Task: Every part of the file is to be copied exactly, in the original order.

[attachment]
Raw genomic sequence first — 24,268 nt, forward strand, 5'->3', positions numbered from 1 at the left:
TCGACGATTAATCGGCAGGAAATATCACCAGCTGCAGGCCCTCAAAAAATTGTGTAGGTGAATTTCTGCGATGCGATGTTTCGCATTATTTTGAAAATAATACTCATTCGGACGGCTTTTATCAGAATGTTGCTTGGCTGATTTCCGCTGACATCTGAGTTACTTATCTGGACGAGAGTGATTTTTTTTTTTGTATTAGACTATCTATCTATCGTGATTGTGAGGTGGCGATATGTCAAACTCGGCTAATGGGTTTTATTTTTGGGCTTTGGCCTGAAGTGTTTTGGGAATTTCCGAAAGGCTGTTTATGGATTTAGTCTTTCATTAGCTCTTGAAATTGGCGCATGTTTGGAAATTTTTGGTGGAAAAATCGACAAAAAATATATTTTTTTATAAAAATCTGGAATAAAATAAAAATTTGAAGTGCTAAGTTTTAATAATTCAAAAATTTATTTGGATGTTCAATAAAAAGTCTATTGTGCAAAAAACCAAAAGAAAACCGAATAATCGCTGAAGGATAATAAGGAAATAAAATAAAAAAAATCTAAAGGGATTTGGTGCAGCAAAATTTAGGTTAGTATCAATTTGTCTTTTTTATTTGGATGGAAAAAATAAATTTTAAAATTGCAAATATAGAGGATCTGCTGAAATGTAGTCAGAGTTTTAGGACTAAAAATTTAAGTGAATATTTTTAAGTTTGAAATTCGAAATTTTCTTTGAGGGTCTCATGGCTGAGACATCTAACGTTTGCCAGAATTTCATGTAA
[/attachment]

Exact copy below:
Raw genomic sequence first — 24,268 nt, forward strand, 5'->3', positions numbered from 1 at the left:
TCGACGATTAATCGGCAGGAAATATCACCAGCTGCAGGCCCTCAAAAAATTGTGTAGGTGAATTTCTGCGATGCGATGTTTCGCATTATTTTGAAAATAATACTCATTCGGACGGCTTTTATCAGAATGTTGCTTGGCTGATTTCCGCTGACATCTGAGTTACTTATCTGGACGAGAGTGATTTTTTTTTTTGTATTAGACTATCTATCTATCGTGATTGTGAGGTGGCGATATGTCAAACTCGGCTAATGGGTTTTATTTTTGGGCTTTGGCCTGAAGTGTTTTGGGAATTTCCGAAAGGCTGTTTATGGATTTAGTCTTTCATTAGCTCTTGAAATTGGCGCATGTTTGGAAATTTTTGGTGGAAAAATCGACAAAAAATATATTTTTTTATAAAAATCTGGAATAAAATAAAAATTTGAAGTGCTAAGTTTTAATAATTCAAAAATTTATTTGGATGTTCAATAAAAAGTCTATTGTGCAAAAAACCAAAAGAAAACCGAATAATCGCTGAAGGATAATAAGGAAATAAAATAAAAAAAATCTAAAGGGATTTGGTGCAGCAAAATTTAGGTTAGTATCAATTTGTCTTTTTTATTTGGATGGAAAAAATAAATTTTAAAATTGCAAATATAGAGGATCTGCTGAAATGTAGTCAGAGTTTTAGGACTAAAAATTTAAGTGAATATTTTTAAGTTTGAAATTCGAAATTTTCTTTGAGGGTCTCATGGCTGAGACATCTAACGTTTGCCAGAATTTCATGTAA